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'Club Med' 

Editor:

Humboldt State University students are more than capable of managing and operating many of the campus services formerly provided by the University Center without this corporation's multi-million-dollar bureaucracy. ("HSU Ends Agreement with University Center," Dec. 21).

Returning institutional knowledge to HSU is important, however, student leadership can begin reversing decades of corporate policies contravening California's Education Code. For example, the University Center claims its employees can be fired "at-will" while Education Code Section 89900c guarantees employees' due-process rights (reducing corruption by reducing fear at work).

To increase enrollment, HSU invested $300 million expanding sports and leisure venues, elite locked-gate housing, a grocery store and library lattes, adding to the University Center's empire, providing international entertainers, ski-junkets to Bend, Oregon, and numerous off-campus ventures that circumvent the Education Code's restrictions to serve only "essential university operations."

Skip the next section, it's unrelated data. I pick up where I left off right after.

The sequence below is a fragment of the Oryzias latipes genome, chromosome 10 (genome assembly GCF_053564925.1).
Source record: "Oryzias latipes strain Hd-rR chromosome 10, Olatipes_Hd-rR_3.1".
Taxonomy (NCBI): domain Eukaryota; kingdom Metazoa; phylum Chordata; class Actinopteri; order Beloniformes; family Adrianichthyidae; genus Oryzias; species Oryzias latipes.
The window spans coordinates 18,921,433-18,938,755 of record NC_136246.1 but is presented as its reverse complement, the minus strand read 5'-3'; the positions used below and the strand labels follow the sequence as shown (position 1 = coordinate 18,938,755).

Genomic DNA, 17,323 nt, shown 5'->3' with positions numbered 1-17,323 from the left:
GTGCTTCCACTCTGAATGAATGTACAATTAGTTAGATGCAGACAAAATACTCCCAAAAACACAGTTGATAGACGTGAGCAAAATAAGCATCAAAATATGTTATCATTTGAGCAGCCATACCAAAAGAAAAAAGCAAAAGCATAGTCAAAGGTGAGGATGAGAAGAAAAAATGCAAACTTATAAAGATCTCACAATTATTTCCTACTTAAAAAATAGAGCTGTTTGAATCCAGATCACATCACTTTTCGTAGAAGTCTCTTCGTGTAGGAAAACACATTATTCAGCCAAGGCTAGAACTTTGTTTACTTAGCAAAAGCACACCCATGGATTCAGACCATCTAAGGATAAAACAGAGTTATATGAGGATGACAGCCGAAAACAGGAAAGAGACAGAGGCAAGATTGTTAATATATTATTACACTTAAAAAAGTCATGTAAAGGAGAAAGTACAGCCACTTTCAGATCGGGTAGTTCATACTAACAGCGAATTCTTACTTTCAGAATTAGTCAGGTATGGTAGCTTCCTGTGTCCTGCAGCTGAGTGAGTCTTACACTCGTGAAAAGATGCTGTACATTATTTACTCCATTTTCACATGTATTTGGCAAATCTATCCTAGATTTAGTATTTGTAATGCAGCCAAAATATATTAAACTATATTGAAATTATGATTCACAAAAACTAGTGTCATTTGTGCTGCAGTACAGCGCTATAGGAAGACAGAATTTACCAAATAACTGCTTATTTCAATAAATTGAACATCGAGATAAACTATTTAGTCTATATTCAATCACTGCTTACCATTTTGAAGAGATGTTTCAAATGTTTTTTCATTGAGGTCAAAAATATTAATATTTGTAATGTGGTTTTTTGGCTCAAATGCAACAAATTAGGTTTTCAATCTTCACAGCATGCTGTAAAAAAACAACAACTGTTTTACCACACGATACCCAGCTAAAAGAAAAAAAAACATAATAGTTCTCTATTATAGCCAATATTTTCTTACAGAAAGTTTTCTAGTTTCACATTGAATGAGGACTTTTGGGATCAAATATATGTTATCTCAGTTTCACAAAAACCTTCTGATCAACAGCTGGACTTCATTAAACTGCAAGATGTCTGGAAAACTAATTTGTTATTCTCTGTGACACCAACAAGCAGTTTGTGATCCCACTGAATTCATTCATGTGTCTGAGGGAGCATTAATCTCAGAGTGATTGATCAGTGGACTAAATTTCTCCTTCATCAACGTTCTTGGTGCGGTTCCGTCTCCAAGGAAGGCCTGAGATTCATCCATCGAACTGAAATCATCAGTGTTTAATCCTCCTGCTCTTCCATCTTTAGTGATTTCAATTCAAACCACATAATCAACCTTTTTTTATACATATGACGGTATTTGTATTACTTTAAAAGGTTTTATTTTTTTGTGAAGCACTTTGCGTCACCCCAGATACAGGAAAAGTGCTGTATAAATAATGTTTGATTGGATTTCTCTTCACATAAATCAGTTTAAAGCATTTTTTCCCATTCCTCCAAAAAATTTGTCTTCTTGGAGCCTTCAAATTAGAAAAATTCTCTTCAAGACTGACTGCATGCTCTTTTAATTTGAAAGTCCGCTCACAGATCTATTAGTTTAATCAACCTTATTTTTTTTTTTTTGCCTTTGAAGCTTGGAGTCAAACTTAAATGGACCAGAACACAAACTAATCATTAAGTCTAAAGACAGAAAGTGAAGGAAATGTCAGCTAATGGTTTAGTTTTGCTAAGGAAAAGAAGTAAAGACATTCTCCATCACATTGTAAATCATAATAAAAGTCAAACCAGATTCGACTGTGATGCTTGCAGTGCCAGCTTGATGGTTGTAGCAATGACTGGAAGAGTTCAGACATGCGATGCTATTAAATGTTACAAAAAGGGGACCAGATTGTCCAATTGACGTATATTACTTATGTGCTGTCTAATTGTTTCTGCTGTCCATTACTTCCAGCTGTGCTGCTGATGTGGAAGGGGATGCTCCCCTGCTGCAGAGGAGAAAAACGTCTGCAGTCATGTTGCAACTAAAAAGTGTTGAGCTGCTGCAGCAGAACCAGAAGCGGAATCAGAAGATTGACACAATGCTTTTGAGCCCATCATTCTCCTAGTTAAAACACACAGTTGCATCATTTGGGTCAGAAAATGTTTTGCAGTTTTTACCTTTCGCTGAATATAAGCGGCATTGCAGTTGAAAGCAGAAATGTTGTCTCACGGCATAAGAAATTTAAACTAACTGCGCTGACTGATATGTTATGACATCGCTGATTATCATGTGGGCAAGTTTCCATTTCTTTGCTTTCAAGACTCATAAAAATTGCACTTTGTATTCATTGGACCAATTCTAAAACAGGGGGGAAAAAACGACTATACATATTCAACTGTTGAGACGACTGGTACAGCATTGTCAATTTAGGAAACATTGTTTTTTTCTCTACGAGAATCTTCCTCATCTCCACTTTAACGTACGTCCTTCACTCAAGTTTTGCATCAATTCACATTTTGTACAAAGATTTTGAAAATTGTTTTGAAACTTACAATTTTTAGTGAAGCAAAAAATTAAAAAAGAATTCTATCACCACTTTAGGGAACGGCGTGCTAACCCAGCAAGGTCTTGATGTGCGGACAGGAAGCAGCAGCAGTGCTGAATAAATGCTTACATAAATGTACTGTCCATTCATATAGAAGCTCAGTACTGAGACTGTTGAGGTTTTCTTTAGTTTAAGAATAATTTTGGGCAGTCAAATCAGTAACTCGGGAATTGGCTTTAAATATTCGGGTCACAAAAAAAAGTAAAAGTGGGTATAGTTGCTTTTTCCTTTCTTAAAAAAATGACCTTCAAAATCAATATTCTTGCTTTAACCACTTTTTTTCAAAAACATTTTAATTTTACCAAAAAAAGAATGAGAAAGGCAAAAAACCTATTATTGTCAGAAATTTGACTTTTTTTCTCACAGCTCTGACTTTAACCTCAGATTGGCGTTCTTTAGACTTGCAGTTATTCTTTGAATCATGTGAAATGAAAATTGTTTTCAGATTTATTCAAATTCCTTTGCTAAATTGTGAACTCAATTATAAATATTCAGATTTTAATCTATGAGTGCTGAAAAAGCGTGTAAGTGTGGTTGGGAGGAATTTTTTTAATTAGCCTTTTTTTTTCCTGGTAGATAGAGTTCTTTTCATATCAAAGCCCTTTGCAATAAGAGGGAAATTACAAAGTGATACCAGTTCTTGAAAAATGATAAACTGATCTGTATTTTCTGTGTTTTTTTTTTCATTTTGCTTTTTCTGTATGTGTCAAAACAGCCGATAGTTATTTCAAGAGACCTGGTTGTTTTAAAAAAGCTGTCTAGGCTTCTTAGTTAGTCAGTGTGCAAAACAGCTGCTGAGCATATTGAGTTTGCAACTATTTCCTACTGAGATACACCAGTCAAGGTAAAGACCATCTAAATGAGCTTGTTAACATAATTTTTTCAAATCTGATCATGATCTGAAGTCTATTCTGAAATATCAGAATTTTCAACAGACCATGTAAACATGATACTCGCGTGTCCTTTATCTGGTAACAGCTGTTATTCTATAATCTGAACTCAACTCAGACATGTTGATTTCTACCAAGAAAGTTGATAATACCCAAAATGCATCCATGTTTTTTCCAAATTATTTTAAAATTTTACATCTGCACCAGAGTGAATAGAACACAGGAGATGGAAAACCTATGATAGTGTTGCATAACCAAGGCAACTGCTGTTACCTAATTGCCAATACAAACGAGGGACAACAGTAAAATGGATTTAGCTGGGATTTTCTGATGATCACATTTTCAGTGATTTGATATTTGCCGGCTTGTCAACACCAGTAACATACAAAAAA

HSU's equivalent of "Club Med" not only attracted hundreds of wealthier students and community participants, it requires them, greatly magnifying every recession's impacts, just as our privatized healthcare system is designed to best-serve its wealthiest patients, bankrupting average families and producing the world's highest number of epidemic fatalities.

As HSU expanded its "resort," numerous classes and entire degrees were eliminated; experienced professors were early-retired; classrooms became overcrowded; card-locks and "blue-light" emergency stations poorly substituted for nighttime janitorial staff that HSU terminated (long before the 2008 economic collapse and COVID-19).

Whether it's public education, healthcare, prisons, the military, pharmaceuticals, immigration, energy or the public airwaves, privatization has been disastrous, adding layers of legal hurdles in holding government accountable for incompetence, inefficiency or corruption.

A worldwide epidemic requiring many years of economic recovery should dissolve decades of excuses denying students the opportunity and necessity of operating and managing campus services to develop the skills, confidence and experience needed to cope with unpredictable future challenges.

George Clark, Eureka

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